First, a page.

I agree with your recent editorial bemoaning the cost of a college education and the burden of student debt borne by graduates. I join you in urging Congress to act quickly to keep the interest rates on existing loans at lower, more affordable rates. However you closed the editorial urging the government to “then find ways to lower the costs of higher education.” The government cannot accomplish this. In fact government involvement is one of the causes, perhaps the primary cause of college cost inflation.
College cost inflation is rooted in the availability of student loans at attractive rates. Today, virtually anyone can get unlimited funds at subsidized interest rates to pay college costs. The young financially inexperienced students signing up for these loans do not understand the long-term burden they are accepting, nor should they be expected to. Colleges charge outrageous tuition fees because they can. And they can get away with this because the people paying for it do not understand how much it costs. Government involvement by providing virtually unlimited funds and low interest rates has not enabled more students to go to college – it has enabled colleges to raise the price and have students mortgage their future to pay it.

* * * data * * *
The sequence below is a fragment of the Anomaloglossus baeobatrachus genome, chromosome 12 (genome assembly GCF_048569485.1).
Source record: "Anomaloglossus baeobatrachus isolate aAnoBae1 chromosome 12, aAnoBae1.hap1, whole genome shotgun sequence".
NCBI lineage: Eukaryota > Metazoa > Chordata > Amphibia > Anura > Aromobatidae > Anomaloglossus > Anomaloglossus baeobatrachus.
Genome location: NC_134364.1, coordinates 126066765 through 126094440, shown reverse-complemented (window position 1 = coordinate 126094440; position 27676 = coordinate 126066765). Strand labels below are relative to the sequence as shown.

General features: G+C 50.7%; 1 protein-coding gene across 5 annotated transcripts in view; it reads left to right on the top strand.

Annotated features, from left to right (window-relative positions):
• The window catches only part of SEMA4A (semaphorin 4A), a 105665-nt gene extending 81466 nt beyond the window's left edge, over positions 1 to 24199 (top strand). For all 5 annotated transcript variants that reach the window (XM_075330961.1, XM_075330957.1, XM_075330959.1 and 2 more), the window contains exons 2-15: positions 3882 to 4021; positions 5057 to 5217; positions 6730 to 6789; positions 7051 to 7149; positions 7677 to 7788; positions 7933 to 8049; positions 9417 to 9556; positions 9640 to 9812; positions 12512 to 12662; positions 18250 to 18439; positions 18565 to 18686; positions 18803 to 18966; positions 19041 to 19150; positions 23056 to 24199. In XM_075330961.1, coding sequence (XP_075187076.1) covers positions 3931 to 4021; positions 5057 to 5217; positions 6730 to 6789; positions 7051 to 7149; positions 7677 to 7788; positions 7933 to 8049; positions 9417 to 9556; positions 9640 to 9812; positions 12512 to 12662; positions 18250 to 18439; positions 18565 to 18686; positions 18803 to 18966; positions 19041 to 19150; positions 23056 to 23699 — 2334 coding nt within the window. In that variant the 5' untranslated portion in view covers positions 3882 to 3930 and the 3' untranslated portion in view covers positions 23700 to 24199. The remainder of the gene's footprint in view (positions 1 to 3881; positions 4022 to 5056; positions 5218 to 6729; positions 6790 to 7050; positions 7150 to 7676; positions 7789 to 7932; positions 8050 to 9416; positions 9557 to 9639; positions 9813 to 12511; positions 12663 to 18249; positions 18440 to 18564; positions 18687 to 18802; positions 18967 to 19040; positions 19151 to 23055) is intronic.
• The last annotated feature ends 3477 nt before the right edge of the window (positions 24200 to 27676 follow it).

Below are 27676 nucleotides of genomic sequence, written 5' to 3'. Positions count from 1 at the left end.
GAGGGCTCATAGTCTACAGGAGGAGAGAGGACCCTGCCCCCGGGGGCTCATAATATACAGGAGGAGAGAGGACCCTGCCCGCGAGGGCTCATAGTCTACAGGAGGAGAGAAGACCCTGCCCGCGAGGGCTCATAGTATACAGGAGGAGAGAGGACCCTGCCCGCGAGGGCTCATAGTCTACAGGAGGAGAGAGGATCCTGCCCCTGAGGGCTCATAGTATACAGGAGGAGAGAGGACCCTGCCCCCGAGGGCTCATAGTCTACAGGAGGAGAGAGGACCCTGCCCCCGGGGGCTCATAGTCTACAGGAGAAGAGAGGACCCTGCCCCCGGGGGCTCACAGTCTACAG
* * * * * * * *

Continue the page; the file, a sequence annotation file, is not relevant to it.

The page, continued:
We have seen this before.
For years before the financial crisis of 2008, the Federal Reserve kept interest rates and thus mortgage rates artificially low. The lower rates gave buyers more buying power and this was intended to make housing more affordable. It didn’t: it just made house prices spiral out of control creating a bubble. And the bubble burst with all the unfortunate consequences of recent years.
Government intervention through subsidizing interest expense does lower the cost of anything. It just enables the provider of the goods or services to raise the price without fear of losing customers. We are facing a bubble in student loan debt. If this continues to inflate as it has in recent years, we all know what happens next.